Brooklyn's Growing Global "Brand" is Boosting the Borough's Real Estate Values

1) Brooklyn is no longer a second-class borough to Manhattan and is now a destination in its own right with international appeal.

2) The desirability of the borough, combined with the power of its image and brand, have had a huge impact on home prices over the past few years.

3) As of the 2Q2016, the average price per square foot has increased 23.1% over the same period last year and 9.1% over the previous quarter (source: Douglas Elliman).

4) Demand has stretched far beyond the most prime neighborhoods as buyers have discovered Bed-Stuy, Crown Heights, Prospect Lefferts Gardens, Windsor Terrace and more.

5) On the retail front, Bedford Avenue is now the fifth priciest retail strip in the U.S. (source-Brownstoner.com).

6) Current and upcoming retail tenants include Apple, Whole Foods, Trader Joe's, Adidas, Amazon, Century 21, Urban Outfitters, JCrew, Madwell, American Apparel, Target, LuLulemon, and Warby Parker; boutique fitness chains-Soul Cycle, Fly Wheel Sports, Orange Theory Fitness and Equinox.

7) Williamsburg alone represents the surge of Brooklyn's growth; over the past five years, the average price/sf has appreciated by almost 50%. Retail rents have increased by 30% in the past two years.

8) New development is bringing in a Manhattan quality aesthetic with upscale condo projects such as the Boerum, 51 Jay Street, 465 Pacific, the Hendrik, 280 St. Marks Ave., the Baltic and Pacific Park with sale prices at $1,300-$1,500/sf.

9) What makes Brooklyn so desirable? What's driving the market? 1) the city/suburb balance; 2) community; 3) aesthetic and 4) millennials.

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Downtown Brooklyn's Second Act

1) MaryAnne Gilmartin (President/CEO, Forest City Ratner), Seth Pinsky (EVP/Fund Manager-Metro Emerging Markets at RXR Realty), Timothy King (Founder/Managing Partner, CPEX Real Estate), Roger Fortune (Vice President, Stahl Organization), John Horowitz (Vice President/Regional Manager, Marcus & Millichap) and Albert Laboz (Principal, United American Land) each provide their perspective on the evolution and future of Downtown Brooklyn.

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Everyone Wants to Live, Visit, Shop and Stay in Brooklyn


1) Mike Stoler (Managing Director, Madison Realty Capital) moderates a panel, including Brian Leary (Co-Founder & Managing Partner, CPEX), Chris Conlon (EVP, Acadia Realty Trust), Michael Stern (Principal & Managing Member, JDS Development Group), and Phil Watkins (Principal, Megalith Capital) to discuss the buzz around the Brooklyn real estate market; investment potential for residential, office and retail as well as emerging markets for future development.

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Yorkville Bets on the Second Avenue Subway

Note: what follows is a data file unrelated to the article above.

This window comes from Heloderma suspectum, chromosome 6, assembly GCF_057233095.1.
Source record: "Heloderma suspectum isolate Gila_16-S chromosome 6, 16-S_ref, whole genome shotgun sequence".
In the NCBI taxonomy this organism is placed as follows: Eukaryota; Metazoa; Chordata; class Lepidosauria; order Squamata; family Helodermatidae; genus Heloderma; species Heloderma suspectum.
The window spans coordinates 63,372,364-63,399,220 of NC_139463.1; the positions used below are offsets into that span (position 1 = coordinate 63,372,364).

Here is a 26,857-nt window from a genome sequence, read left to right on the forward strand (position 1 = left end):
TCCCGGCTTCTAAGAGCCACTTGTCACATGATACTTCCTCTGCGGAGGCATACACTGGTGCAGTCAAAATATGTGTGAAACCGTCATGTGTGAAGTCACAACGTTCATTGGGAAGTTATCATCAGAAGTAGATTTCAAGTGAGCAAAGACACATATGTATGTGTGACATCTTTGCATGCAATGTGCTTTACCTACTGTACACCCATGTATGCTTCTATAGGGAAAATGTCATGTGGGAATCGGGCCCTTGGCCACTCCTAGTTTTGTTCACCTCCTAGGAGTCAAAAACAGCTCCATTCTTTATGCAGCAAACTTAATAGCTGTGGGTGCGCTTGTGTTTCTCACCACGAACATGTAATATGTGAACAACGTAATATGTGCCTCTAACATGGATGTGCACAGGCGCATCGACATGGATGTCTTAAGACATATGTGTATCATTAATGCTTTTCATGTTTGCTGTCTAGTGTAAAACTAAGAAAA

1) The Yorkville neighborhood on Manhattan's Upper East Side is experiencing a major renaissance following the near completion of the Second Avenue subway (the Q Line extension).

2) New condo developments and conversions including Carnegie Park, 389 East 89th Street, Citizen 360, The Easton, The Kent, 180 East 88th Street, and 20 East End Avenue are transforming the neighborhood adding a new inventory of luxury residential product to the area.

3) Sales prices at The Kent are starting at approximately $2500/sf ; sales prices at 389 East 89th Street are averaging about $1600/sf. Rentals at the Easton are averaging about $90/sf per annum.

4) In 2015, Yorkville's median sales price was $1,004,283 vs. $928,000 (an 8.2% increase) in the prior year (prior decade-$883,000); average price per square foot-$1,350 vs. $1,083 (a 24.7% increase) in the prior year (prior decade-$954); source: Douglas Elliman (Neighborhood boundaries: North-East 96th Street; South-East 86th Street; East-York Avenue; and West-Lexington Avenue).

5) The neighborhood is now viewed as a value play as Downtown has become very pricey.

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While Supplies Last: Market for Manhattan's "Cheapest" Homes is Brisk

1) There were just 2,674 Manhattan properties listed for sale in April at prices lower than $1.05 million, a 25.9% decline from the prior year.

2) The reduced supply of units has pushed up prices in this segment by 3.9% since last year. Prices for luxury units over the same period remained flat, according to Street Easy's repeat sales price index.

3) Per Alan Lightfeldt (Street Easy Data Scientist), "The market remains flooded with luxury properties and short on moderately lower-priced homes that many New Yorkers are looking for".

4) The market for lower-priced units is growing briskly in Brooklyn as well. Inventory for units in the borough selling below $1.05 million dropped 33.6% year-over-year in April, with the median price climbing 7.3%.

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By the End of 2017, Manhattan will have 5 Years of Excess Inventory: Analysis (More than 14,000 units to come online between 2015-2017)


1) Approximately 14,500 units are expected to hit the market between 2015-2017, according to a new analysis by Miller Samuel, Inc.